A 26-year-old man was badly burned by acid in Kampong Cham province’s Memot district on Tuesday, in an accident that health workers say highlighted the need for the new acid law to be implemented in its entirety.
Luch Thun had bought acid from a market and brought it to his rubber farm, storing the acid in a plastic jar on the back of his motorcycle, Cambodian Acid Survivors Charity project manager Ziad Samman said.
He slipped, causing the plastic jar to break and acid to douse his face and body.
Luch Thun is now at Phnom Penh’s Kossamak Hospital.
Samman said the incident showed the importance of clear legislation that regulated how acid was handled.
“This latest incident is the direct result of how acid is transported and stored; it only shows how important it is to …enforce legislation to prevent avoidable accidents,” he said.
An acid law, passed in December, is meant to regulate access to acid and more strictly punish perpetrators of acid attacks.
But a sub-decree that governs the usage of acid, including its transportation, has not been issued.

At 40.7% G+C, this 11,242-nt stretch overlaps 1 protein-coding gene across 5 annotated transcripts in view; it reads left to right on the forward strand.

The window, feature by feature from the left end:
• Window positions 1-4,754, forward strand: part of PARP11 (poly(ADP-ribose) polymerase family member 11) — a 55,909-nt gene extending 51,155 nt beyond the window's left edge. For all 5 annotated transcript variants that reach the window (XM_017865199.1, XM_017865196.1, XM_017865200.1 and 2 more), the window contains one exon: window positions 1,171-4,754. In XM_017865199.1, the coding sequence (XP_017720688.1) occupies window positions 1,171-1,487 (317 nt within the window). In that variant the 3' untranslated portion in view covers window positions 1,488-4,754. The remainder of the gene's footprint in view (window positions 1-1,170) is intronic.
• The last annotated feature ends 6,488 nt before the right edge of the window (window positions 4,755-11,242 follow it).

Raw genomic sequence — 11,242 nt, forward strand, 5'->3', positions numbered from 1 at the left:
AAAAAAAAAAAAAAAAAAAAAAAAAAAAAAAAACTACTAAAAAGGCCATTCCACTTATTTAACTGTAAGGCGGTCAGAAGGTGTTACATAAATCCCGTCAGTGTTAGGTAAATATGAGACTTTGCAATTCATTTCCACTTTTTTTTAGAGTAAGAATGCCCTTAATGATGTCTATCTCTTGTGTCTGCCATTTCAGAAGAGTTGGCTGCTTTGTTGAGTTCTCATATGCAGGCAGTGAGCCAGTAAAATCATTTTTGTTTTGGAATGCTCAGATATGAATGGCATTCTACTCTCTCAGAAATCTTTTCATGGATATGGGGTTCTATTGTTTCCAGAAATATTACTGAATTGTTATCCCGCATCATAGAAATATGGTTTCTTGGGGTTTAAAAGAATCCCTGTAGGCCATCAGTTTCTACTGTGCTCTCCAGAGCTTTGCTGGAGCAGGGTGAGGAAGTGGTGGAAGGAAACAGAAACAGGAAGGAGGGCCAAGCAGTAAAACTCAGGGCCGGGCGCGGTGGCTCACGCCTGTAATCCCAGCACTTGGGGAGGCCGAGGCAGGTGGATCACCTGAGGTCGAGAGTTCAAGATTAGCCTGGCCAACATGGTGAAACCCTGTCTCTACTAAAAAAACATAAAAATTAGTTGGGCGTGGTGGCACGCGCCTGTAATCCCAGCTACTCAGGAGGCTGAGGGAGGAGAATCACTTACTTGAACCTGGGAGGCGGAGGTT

Ouk Kimlek, under-secretary of state of the Interior Ministry, said the sub-decree had been completed, but not signed.
“We have already created the sub-decree for using the acid law, and we are keeping it at the Ministry of Interior for checking before we send it to Prime Minister Hun Sen to be signed,” Ouk Kimlek said, adding that he was unsure when this would occur.
Three acid attacks have occurred since the law was passed, resulting in one death, but no arrests have been made in any of the cases.
Samman said that overall, the law had yet to be proved, especially as none of the attack cases had gone to court.
“The implementation, including the [sub decree] is going to be very important, which means that when perpetrators have been charged, they need to be held accountable.”